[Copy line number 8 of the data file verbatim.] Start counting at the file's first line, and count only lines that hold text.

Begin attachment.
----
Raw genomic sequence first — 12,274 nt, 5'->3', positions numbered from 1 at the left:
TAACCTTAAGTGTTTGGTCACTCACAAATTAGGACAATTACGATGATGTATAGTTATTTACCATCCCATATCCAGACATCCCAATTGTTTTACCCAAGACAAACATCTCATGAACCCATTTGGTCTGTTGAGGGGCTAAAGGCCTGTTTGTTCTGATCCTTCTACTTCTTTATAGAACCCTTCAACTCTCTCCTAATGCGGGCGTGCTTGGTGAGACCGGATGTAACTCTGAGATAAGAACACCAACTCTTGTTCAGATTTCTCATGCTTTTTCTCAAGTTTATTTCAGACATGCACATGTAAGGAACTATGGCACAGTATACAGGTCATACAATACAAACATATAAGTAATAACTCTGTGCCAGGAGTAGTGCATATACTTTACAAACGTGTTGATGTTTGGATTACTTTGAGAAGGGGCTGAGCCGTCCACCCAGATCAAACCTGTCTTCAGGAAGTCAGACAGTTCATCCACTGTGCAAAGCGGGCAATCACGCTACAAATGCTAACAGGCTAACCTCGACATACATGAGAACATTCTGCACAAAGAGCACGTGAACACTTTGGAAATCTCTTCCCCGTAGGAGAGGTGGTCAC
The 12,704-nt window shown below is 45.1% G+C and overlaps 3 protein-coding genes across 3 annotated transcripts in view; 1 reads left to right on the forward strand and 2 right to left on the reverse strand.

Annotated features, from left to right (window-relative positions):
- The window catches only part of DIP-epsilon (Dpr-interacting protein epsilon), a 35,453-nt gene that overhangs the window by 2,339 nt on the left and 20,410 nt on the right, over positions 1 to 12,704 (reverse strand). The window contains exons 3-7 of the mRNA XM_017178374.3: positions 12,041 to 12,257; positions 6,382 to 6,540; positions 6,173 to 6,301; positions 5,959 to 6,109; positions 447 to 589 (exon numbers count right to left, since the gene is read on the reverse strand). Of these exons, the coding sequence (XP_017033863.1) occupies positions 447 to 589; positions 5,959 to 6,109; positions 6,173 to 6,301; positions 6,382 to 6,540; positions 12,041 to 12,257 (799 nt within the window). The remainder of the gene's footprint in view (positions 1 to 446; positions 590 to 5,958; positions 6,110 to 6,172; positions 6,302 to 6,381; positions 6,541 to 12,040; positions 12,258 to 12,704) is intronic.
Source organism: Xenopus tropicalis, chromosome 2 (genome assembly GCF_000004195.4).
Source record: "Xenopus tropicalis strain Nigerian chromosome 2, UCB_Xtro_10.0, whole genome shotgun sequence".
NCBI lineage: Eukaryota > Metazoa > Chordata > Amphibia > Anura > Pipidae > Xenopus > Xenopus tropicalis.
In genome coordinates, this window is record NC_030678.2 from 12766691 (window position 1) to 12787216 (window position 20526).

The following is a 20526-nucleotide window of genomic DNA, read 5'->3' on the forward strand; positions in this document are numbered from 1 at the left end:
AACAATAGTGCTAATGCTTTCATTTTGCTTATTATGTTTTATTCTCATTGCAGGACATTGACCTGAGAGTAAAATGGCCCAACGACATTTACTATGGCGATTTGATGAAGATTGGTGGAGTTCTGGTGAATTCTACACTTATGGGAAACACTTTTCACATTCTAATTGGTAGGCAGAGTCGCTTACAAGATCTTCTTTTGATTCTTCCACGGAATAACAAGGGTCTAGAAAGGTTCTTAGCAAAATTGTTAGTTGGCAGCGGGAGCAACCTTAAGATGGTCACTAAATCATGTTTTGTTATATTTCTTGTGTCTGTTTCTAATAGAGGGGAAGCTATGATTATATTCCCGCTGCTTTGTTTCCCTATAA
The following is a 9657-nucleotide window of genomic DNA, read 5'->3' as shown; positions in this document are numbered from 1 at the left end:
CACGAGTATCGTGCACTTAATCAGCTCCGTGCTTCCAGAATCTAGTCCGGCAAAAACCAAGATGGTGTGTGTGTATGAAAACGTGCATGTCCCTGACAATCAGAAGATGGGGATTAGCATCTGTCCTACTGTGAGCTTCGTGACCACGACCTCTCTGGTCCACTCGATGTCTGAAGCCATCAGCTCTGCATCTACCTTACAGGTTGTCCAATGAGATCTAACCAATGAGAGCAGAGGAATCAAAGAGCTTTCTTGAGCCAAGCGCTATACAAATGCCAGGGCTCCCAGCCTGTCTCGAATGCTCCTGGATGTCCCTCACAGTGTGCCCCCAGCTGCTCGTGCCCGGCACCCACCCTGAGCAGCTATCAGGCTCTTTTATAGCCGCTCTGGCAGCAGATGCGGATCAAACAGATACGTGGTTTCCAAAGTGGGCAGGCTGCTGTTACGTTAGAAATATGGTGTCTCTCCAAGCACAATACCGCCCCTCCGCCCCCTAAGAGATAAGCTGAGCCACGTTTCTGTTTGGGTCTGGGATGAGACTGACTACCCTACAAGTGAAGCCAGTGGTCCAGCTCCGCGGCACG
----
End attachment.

NCBI lineage: Eukaryota > Metazoa > Chordata > Amphibia > Anura > Pipidae > Xenopus > Xenopus tropicalis.